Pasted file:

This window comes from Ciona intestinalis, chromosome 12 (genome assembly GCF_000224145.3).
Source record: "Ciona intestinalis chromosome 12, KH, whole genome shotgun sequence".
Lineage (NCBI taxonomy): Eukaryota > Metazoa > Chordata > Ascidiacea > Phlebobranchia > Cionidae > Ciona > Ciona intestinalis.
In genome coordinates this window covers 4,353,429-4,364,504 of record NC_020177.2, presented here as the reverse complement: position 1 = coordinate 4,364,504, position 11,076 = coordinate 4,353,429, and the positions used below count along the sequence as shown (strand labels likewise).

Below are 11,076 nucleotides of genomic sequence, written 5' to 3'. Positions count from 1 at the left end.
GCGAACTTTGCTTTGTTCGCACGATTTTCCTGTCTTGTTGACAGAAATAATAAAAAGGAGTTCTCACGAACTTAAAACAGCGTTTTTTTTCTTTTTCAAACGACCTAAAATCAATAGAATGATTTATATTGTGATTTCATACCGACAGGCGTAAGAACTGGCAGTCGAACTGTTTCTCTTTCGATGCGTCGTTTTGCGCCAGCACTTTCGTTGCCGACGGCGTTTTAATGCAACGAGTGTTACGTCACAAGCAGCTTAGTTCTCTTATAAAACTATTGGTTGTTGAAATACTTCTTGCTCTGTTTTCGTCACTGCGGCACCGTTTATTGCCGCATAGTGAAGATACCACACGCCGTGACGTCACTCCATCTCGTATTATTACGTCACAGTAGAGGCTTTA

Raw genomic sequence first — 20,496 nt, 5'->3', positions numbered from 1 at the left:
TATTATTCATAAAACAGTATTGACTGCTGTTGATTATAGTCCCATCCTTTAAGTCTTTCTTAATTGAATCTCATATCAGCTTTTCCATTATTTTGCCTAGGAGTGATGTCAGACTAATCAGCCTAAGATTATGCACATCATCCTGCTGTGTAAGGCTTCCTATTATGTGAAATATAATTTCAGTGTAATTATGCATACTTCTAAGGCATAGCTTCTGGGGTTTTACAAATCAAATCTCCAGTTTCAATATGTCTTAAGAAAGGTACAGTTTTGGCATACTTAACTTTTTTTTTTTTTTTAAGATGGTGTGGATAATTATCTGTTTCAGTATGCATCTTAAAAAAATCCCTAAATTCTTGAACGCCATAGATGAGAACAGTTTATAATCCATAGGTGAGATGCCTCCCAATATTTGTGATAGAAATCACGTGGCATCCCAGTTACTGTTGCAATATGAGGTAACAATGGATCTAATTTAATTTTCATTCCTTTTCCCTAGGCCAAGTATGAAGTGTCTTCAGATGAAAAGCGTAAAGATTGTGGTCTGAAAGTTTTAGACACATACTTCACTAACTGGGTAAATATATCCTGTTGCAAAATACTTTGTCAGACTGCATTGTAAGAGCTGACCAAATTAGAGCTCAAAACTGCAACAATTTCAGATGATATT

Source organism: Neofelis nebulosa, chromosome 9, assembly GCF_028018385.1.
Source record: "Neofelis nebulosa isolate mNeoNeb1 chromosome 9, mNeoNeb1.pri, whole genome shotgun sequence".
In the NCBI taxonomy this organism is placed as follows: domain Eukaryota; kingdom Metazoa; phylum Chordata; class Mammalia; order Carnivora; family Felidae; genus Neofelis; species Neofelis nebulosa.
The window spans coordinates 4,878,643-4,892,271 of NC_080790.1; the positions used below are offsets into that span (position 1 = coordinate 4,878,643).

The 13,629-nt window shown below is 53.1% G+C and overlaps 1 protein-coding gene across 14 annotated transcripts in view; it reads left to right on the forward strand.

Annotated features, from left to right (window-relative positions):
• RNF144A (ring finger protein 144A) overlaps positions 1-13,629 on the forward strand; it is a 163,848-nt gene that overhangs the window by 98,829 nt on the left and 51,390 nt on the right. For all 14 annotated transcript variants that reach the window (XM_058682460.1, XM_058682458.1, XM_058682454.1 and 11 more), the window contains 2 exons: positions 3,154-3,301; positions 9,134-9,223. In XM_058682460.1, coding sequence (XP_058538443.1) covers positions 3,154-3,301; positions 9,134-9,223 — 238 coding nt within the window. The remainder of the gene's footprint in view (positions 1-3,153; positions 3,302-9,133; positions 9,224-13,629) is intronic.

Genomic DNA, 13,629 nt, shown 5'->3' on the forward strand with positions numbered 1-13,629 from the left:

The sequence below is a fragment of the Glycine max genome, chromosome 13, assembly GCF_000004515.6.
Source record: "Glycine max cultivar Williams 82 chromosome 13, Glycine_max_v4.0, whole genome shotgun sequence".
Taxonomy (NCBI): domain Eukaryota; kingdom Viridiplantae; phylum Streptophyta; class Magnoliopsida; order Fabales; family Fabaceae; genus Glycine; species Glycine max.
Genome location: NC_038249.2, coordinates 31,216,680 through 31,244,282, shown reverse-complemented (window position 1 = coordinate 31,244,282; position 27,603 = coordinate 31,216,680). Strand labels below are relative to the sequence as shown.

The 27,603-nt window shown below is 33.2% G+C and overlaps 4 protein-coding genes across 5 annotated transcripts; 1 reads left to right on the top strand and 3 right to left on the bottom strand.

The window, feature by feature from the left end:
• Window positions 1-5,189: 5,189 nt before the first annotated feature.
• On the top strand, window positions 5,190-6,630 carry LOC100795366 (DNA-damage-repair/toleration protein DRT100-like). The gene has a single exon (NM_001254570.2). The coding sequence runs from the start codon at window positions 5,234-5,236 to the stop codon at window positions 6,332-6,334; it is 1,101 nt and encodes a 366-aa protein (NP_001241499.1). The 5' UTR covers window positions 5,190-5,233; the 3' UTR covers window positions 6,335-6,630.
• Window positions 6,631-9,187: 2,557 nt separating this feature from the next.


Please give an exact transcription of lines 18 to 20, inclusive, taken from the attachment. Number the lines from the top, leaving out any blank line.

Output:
Source record: "Glycine max cultivar Williams 82 chromosome 13, Glycine_max_v4.0, whole genome shotgun sequence".
Taxonomy (NCBI): domain Eukaryota; kingdom Viridiplantae; phylum Streptophyta; class Magnoliopsida; order Fabales; family Fabaceae; genus Glycine; species Glycine max.
Genome location: NC_038249.2, coordinates 31,216,680 through 31,244,282, shown reverse-complemented (window position 1 = coordinate 31,244,282; position 27,603 = coordinate 31,216,680). Strand labels below are relative to the sequence as shown.